788 F.2d 1260 (7th Cir. 1986), 85-2137, Davis v. Consolidated Rail Corp.

Docket Nº:85-2137, 85-2157.
Citation:788 F.2d 1260
Party Name:Lonny DAVIS, Plaintiff-Appellee, v. CONSOLIDATED RAIL CORPORATION, Defendant-Appellant, Third-Party Plaintiff-Appellee, v. TRAILER TRAIN COMPANY, a corporation, Third-Party Defendant-Appellant.
Case Date:April 17, 1986
Court:United States Courts of Appeals, Court of Appeals for the Seventh Circuit
 
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Page 1260

788 F.2d 1260 (7th Cir. 1986)

Lonny DAVIS, Plaintiff-Appellee,

v.

CONSOLIDATED RAIL CORPORATION, Defendant-Appellant,

Third-Party Plaintiff-Appellee,

v.

TRAILER TRAIN COMPANY, a corporation, Third-Party Defendant-Appellant.

Nos. 85-2137, 85-2157.

United States Court of Appeals, Seventh Circuit

April 17, 1986

Argued Feb. 11, 1986.

Page 1261

John B. Gunn, Walker & Williams P.C., Belleville, Ill., Barry L. Kroll, Williams & Montgomery, Ltd., Chicago, Ill., for defendant-appellant, third-party plaintiff-appellee.

Mark E. Goodman, Rosenblum, Goldenhersh, Silverstein & Zafft, Claton, Mo., for plaintiff-appellee.

Before CUDAHY and POSNER, Circuit Judges, and ESCHBACH, Senior Circuit Judge.

Page 1262

POSNER, Circuit Judge.

This is a personal injury suit under the diversity jurisdiction; the substantive issues are governed by the tort law of Illinois. The suit arises from an accident that occurred in 1983. The plaintiff, Davis, was 33 years old at the time, an experienced railroad worker who for the past six years had been employed as an inspector of cars by the Trailer Train Company, a lessor of piggyback cars to railroads. He made the inspections in railroad yards, among them Conrail's marshaling yard in East St. Louis. On the day of the accident, Davis, driving an unmarked van that was the same color as the Conrail vans used in the yard but that lacked the identifying "C" painted on each Conrail van, arrived at the yard and saw a train coming in from east to west. He noticed that several of the cars in the train were Trailer Train cars that he was required to inspect. The train halted, and was decoupled near the front; the locomotive, followed by several cars, pulled away to the west. The remainder of the train was stretched out for three-quarters of a mile to the east; and because it lay on a curved section of the track, its rear end was not visible from the point of decoupling. An employee of Conrail named Lundy saw Davis sitting in his van, didn't know who he was, thought it was queer he was there, but did nothing.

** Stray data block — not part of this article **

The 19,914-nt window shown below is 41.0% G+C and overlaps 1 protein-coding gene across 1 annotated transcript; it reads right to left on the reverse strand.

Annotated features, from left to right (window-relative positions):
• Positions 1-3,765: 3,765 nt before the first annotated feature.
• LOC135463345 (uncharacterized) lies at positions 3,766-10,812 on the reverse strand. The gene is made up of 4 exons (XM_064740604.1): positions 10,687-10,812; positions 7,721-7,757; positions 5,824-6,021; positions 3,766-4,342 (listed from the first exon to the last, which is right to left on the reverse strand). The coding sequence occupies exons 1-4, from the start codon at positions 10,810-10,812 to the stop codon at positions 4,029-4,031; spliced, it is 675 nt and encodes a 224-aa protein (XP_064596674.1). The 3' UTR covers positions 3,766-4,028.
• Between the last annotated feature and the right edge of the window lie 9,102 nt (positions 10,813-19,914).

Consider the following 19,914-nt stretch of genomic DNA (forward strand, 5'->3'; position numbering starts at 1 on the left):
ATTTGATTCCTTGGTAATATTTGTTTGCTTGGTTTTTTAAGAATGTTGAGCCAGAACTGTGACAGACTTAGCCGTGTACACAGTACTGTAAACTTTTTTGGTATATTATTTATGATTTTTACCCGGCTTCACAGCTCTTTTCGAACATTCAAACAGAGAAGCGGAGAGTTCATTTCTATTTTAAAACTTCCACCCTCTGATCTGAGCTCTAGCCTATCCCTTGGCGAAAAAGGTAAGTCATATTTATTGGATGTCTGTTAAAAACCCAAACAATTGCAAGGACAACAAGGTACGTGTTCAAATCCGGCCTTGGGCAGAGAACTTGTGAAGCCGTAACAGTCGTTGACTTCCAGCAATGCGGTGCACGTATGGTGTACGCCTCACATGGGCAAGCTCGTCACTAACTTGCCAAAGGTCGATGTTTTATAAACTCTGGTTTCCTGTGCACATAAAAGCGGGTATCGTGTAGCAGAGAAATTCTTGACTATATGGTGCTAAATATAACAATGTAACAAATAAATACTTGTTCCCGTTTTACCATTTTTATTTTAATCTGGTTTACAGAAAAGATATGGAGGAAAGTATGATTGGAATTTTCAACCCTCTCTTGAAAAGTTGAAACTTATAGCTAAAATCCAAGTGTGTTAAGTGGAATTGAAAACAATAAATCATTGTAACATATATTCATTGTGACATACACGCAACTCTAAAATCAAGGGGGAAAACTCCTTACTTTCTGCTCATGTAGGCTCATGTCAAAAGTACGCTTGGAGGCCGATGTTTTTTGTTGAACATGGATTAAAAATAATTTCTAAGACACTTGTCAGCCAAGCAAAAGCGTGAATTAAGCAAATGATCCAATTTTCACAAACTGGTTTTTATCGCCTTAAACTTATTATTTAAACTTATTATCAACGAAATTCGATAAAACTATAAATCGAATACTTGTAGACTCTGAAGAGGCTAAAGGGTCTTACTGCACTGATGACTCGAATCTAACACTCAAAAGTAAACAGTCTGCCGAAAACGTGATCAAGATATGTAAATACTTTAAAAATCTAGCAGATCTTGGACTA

Shortly afterward Davis began to conduct the inspections. This required him to crawl underneath the cars to look for cracks. One of the cars was the third from the end (that is, from the point where the train had been decoupled). Unbeknownst to Davis, a locomotive had just coupled with the other (eastern) end of the train. It had a crew of four. Two were in the cab of the locomotive. The other two, one of whom was designated as the rear brakeman, were somewhere alongside the train; the record does not show just where, but neither was at the western end of the train, where Davis was. The crew was ordered to move the train several car lengths to the east because it was blocking a switch. The crew made the movement, but without blowing the train's horn or ringing its bell. The only warning Davis had of the impending movement was the sudden rush of air as the air brakes were activated. He tried to scramble to safety before the train started up but his legs were caught beneath the wheels of the car as he crawled out from under it. One leg was severed just below the knee; most of the foot on the other leg was also sliced off. The train had not been "blue flagged." It is law (49 C.F.R. Sec. 218) as well as custom in the railroad industry that whenever work is being done on a train a blue metal flag be placed at either end to warn employees not to move the train. Though well aware of the custom, Davis had neither blue flagged the train before crawling under it nor asked an employee of Conrail to blue flag it.